The valuable insight

The message is clear. Businesses that don’t create value don’t survive. Value is about service. Innovating value allows us to find new and different ways of creating something more appealing to consumers. When products continue to evolve to better meet the consumer’s perception of value so the value to the business will increase.

Trending towards value

Ask any good expert on Social Media what’s the purpose and the initial response is always likely to be to listen. If we want to add value for consumers it helps if we are paying attention to what they are saying. Social media, like no other tool before provides us with a rich stream of insight. Big data can help with innovation because we can spot trends otherwise not visible. e.g. analysis of Facebook shows people are more likely to split up on Christmas Day and Easter than at any other time of the year. We know this because of analysing all the comments for words such as 'break-up' 'divorce' etc. The trouble is people are developing a blind obsession with big data that it is the solution to all our problems.

However, some excellent analysis done by people like Gary Hamel (the strategy guru) and others is showing that we have a long way to go before we can really extract full value from Big Data because we do not yet understand enough how all the variables interplay. This is not new. There was a classic example decades ago (1936) in the States when they polled 'Literary Digest' readers by phone on the outcome of a Presidential election. They predicted Landon would win by a landslide. But Roosevelt won. The problem turned out to be that to have a phone you needed to be wealthy and middle class and therefore you were likely to vote for Landon. Thus the sample whilst huge (2 million people) was massively skewed.

In the same way, Google used evidence from searches to predict the flu epidemic. The 'worried well' beavered away researching flu and skewed the results. Incidentally, George Gallup correctly predicted from a random sample of 50,000 people the Literary Digest would get it wrong. He predicted a landslide for Roosevelt. This did a lot to help Gallup on his way.

Macro trends

Big data can in part provide us with useful insights. So too can other sources of information. The big macro trends of an emerging middle class and the consequent changes in diet. The demographic profiles of markets tell of what the future likely demands will be. A growing concern with health and wellbeing is influencing how value is perceived as is corporate and social responsibility. Sustainability and traceability are becoming hygiene factors in food production. In other words, you won’t get past first base without these things. The challenge is translating these global trends into value as perceived by the consumer. For example, ‘Fairphone’ make a mobile phone where the materials used are from ethical sources, i.e. minerals from conflict free zones. The phone matches the global trends and its very existence is testament to the way values are changing, but Fairphone does not have people sleeping on the streets at midnight waiting to buy their next product. The value of sustainability is not as great as the perceived value an iPhone delivers.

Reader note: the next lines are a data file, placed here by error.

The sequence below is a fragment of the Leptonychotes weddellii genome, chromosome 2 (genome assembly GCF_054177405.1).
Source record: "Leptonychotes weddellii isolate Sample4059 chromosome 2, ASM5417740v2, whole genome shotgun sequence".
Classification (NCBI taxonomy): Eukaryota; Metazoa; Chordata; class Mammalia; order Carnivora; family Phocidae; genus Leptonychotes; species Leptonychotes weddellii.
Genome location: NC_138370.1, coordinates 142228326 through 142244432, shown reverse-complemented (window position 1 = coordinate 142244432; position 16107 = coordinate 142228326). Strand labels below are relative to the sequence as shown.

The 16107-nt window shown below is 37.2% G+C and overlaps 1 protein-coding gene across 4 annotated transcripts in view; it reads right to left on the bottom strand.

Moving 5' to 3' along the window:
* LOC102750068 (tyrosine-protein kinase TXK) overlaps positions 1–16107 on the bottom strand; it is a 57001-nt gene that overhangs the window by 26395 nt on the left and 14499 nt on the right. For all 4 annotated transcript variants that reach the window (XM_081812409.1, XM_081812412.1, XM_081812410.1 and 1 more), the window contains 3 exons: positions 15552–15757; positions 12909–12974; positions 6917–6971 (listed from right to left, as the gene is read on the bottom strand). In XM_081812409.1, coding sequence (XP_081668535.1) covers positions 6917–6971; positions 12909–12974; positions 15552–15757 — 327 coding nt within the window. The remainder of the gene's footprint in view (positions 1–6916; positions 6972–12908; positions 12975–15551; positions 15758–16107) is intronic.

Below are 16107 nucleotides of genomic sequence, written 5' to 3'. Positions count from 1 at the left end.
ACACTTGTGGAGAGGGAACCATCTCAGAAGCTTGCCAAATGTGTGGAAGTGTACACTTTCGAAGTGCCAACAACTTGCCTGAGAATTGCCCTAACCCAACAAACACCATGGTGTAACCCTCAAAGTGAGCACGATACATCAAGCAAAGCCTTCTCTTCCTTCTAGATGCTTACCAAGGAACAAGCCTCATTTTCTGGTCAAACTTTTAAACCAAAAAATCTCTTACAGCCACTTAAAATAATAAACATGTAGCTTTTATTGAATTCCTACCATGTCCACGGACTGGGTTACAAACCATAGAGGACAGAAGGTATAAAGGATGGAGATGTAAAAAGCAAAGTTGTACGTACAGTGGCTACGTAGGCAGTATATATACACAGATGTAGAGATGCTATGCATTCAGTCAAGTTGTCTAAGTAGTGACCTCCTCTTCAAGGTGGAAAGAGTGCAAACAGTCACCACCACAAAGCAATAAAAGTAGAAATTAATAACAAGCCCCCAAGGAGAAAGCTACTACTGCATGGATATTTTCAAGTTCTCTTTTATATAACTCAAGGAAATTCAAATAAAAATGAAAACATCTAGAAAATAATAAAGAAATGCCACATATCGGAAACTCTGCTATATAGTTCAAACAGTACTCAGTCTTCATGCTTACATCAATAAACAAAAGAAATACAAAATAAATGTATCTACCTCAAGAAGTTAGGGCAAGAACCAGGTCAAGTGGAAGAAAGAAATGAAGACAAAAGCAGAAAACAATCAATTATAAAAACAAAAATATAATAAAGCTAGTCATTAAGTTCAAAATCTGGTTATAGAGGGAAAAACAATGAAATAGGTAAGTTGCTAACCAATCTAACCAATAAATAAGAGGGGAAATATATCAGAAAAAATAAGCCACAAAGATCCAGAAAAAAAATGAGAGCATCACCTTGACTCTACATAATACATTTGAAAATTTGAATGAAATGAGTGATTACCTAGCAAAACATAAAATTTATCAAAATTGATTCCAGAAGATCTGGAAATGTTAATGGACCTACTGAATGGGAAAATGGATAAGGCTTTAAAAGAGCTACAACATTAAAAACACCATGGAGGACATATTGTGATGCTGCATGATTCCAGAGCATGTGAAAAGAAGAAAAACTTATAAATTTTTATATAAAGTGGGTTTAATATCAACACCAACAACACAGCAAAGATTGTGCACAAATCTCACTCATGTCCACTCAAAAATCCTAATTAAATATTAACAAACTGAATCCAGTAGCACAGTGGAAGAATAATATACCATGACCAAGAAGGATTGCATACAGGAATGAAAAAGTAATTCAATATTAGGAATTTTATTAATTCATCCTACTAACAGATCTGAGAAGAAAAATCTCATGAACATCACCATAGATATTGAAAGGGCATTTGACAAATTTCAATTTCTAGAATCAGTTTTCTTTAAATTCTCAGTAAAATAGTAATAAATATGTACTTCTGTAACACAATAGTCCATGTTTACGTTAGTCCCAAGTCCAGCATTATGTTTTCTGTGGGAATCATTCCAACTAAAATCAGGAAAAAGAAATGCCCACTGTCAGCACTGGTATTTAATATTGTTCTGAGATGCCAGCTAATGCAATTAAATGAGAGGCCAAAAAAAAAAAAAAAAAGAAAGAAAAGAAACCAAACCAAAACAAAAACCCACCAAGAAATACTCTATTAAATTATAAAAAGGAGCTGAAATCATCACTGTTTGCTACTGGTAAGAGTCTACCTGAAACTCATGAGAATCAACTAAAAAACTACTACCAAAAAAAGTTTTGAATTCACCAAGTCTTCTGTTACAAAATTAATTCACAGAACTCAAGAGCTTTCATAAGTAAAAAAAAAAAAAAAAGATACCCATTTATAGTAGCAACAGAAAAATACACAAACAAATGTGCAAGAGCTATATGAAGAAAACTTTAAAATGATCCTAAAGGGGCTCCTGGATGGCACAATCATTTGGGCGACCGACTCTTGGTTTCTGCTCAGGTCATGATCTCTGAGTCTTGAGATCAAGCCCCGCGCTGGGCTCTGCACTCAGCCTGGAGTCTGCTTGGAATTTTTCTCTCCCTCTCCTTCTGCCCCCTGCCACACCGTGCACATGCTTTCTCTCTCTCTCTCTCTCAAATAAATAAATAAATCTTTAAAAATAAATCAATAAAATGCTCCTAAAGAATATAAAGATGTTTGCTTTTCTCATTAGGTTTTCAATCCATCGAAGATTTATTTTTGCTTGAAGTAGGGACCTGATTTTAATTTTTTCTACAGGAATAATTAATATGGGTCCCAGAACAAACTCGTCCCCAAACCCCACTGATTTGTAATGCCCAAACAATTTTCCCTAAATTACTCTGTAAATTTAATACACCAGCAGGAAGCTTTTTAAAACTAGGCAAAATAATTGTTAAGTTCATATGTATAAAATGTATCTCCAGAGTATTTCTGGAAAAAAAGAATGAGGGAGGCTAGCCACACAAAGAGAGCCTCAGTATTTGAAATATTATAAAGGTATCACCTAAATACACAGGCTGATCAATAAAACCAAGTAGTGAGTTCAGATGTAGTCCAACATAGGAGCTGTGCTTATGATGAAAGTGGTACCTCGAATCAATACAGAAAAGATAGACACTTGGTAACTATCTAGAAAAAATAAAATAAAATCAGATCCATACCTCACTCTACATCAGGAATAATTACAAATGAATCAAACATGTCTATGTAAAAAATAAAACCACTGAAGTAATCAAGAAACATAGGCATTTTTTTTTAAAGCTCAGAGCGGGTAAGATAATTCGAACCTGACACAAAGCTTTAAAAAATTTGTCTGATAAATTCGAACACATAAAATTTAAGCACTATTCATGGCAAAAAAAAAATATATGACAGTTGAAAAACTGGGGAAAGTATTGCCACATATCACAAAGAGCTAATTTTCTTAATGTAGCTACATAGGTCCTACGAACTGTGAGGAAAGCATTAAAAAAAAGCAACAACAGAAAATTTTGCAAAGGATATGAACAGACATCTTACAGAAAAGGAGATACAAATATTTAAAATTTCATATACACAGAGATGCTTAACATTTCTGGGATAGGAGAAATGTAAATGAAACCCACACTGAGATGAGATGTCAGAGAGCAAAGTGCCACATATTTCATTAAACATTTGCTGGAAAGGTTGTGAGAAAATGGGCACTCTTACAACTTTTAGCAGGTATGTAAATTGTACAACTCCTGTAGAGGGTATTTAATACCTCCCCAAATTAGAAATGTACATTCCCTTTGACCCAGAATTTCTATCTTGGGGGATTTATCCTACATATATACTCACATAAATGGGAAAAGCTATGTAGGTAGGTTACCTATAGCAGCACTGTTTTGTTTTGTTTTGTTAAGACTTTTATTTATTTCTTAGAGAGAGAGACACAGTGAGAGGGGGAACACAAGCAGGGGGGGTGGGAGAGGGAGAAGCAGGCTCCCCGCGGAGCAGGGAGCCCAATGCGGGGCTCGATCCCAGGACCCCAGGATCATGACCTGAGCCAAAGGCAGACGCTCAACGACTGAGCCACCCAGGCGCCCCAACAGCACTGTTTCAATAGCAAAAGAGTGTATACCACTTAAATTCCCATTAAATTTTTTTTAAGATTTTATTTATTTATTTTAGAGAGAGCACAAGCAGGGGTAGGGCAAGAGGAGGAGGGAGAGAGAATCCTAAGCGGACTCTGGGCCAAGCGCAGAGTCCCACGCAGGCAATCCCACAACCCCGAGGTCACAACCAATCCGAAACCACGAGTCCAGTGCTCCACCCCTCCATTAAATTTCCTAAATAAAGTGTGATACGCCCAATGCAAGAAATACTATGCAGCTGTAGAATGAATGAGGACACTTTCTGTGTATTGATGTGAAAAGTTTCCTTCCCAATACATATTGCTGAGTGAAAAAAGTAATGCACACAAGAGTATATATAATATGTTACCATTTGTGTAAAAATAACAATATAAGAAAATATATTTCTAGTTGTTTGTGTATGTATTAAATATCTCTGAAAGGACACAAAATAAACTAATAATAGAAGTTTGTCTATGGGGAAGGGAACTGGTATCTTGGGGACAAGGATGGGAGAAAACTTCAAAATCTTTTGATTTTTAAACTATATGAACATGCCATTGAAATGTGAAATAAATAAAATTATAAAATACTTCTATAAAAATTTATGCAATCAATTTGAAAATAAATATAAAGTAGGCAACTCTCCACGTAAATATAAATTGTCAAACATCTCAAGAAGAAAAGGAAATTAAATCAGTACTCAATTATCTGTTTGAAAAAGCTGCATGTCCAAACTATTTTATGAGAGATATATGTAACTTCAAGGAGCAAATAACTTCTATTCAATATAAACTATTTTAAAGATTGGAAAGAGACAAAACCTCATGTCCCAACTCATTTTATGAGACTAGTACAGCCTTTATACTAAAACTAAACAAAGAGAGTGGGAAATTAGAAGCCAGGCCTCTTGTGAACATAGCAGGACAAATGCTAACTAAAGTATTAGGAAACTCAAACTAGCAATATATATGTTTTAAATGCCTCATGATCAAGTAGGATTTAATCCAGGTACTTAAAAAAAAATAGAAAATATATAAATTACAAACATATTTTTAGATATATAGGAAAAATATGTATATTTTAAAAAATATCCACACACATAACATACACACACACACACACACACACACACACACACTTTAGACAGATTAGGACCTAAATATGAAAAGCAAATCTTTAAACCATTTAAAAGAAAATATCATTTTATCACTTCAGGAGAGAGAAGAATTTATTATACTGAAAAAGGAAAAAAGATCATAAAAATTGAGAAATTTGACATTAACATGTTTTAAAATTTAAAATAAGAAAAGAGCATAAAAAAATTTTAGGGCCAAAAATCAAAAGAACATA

Tuning in

We need to listen to our consumers through social media and other tools to see how they are responding to the mega trends and then using innovation tools and techniques devise ways of adding value as perceived by the consumer. The broader minded amongst you will do this from the perspective of seeing your product in terms of the service it provides and be open to both product and product related innovations to find that value.

The pragmatic amongst you will recognise that the most successful innovative companies are not afraid of experimenting, getting it wrong, learning the lessons, building on these to create the next innovation (as Google have just done with their project Google Wave and Google Glass).

The wise amongst you will recognise you can’t go it alone. The future is about creating networks with other companies to innovate together to create value, recognising that the leverage of several companies working together can be so much more powerful than going it alone. The challenge is of course working out how each partner gets value, but the opportunities it affords are worth the effort.

The most successful of you will be actively listening into the consumer, paying attention to the mega trends, examining big data and using this information as the basis for innovating across the value chain to identify value for both your business and for the consumer. You will not be afraid to partner with others and experiment with new ideas knowing that even if they don’t work, the lessons will improve the chances of the next idea. Your restless and relentless curiosity will feed a constant hunger for providing consumers with the experience that, when asked what product they couldn’t live without, will have yours at the top of the list.

Whatever your approach, innovation needs a clear focus.